From the Great Wall to Hollywood
American Airlines (AA), the world’s largest carrier by fleet size, commenced its nonstop daily passenger service between Beijing and Los Angeles on Monday, the first US airline to offer such service between the two countries.
It is the eighth nonstop service for AA to China and the 16th transpacific route for the carrier after it started the business 11 years ago in China.
Before that, Air China operated this route for many years three times per day.
Industry watchers believe the newly opened route could drive more profit as Los Angeles has become a hot destination for many passengers traveling from China.
Last year, Los Angeles welcomed more than 1 million travelers from the Chinese mainland, meaning one-third of all tourists traveling from the mainland to the US would have flown to Los Angeles, Ernest Wooden Jr., president and CEO of the Los Angeles Tourism and Convention Board, said during an interview in Beijing on Tuesday.
“In 2016, the spending for Chinese exceeded more than $1.6 billion and we believe the growth could keep up with a pace of more than 10 percent in the next few years,” he remarked, noting the target of the Los Angeles Tourism and Convention Board is 47.3 million travelers this year and 50 million by 2020.
However, it wasn’t so easy for AA to win the slot.
In November 2016, the carrier was granted permission from the Department of Transportation of the US for the route, but there was a delay due to the slot being tight in China.
In March this year, AA agreed to pay $200 million for a 2.9 percent stake in China Southern Airlines, China’s largest airline in terms of fleet size. It is widely believed that the successful bid for the route from Beijing to Los Angeles is closely connected to the China Southern deal.
“AA and China Southern are seeking to codeshare as AA has been approved by the Department of Transportation and is waiting for approval by the Civil Aviation Administration of China,” Shane Hodges, managing director of AA’s Asia Pacific Sales, said in an interview on Tuesday.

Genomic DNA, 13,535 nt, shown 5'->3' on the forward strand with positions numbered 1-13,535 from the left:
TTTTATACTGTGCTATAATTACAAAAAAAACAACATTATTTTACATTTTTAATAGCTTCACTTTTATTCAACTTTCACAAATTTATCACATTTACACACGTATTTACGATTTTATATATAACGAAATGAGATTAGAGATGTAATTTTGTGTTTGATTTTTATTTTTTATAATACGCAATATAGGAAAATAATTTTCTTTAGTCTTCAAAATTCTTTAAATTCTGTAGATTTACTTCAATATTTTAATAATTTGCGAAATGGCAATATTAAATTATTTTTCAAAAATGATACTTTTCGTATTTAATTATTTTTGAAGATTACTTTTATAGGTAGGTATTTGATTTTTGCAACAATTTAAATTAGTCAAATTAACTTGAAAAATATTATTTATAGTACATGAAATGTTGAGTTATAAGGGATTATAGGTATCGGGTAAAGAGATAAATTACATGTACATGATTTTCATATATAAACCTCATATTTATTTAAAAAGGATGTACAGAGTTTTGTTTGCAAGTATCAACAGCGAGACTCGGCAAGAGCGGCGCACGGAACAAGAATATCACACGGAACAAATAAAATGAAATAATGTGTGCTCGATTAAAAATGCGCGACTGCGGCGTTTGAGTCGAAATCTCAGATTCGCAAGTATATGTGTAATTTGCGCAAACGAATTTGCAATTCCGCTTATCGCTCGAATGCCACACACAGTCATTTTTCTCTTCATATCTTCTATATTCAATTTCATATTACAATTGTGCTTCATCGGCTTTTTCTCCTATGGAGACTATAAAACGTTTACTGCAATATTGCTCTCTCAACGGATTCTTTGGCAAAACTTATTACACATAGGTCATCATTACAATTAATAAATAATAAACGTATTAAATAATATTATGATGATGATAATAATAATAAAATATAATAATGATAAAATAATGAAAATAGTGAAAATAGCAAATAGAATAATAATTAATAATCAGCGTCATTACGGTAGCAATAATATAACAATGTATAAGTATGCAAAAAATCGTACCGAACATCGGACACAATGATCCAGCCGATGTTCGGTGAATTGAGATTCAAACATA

According to AA, it plans to codeshare domestic flights in China with China Southern, with the number of destinations estimated to reach 14, including Guangzhou in South China’s Guangdong Province and Dalian in Northeast China’s Liaoning Province.
Further collaborating with China Southern, AA has moved from Terminal 3 to Terminal 2 at Beijing Capital International Airport in a bid to share the same terminal with the airline giant.
“Currently, the transit time has been cut from 150 minutes to 100 minutes,” said Russ Fortson, managing director of AA’s Asia Pacific Operations, noting the move to Terminal 2 could help passengers transfer to more than 30 cities in China with the help of China Southern in a timelier manner.
However, he said the carrier has not decided to move to the new airport located in the southern part of Beijing, which is due to start operation in 2019.
On Monday, Qatar Airways announced it has acquired a 9.6 percent stake for $662 million in Cathay Pacific, Hong Kong’s troubled flag carrier.
The two airlines both belong to the Oneworld airline alliance.
When asked to comment on the cooperation, Hodges said the airlines industry is very complicated and it is not only that the world’s three alliances – Oneworld, Skyteam and Star Alliance – are conquering the world, but the members within those alliances are gradually forming some very complicated cooperative networks.
AA also belongs to Oneworld.
“We accept the complexity of the airlines industry, but also accept the cooperation under the alliance; it is not a market of black and white. Sometimes, it is good for us when it is grey,” he said.
Hodges is quite frank about AA’s market strategy, saying the AA holds advantages in both the US and Latin American markets. But the company also has confidence in the Asian market, as shown by its targeting of major Chinese cities such as Beijing and Shanghai.
Source: Global Times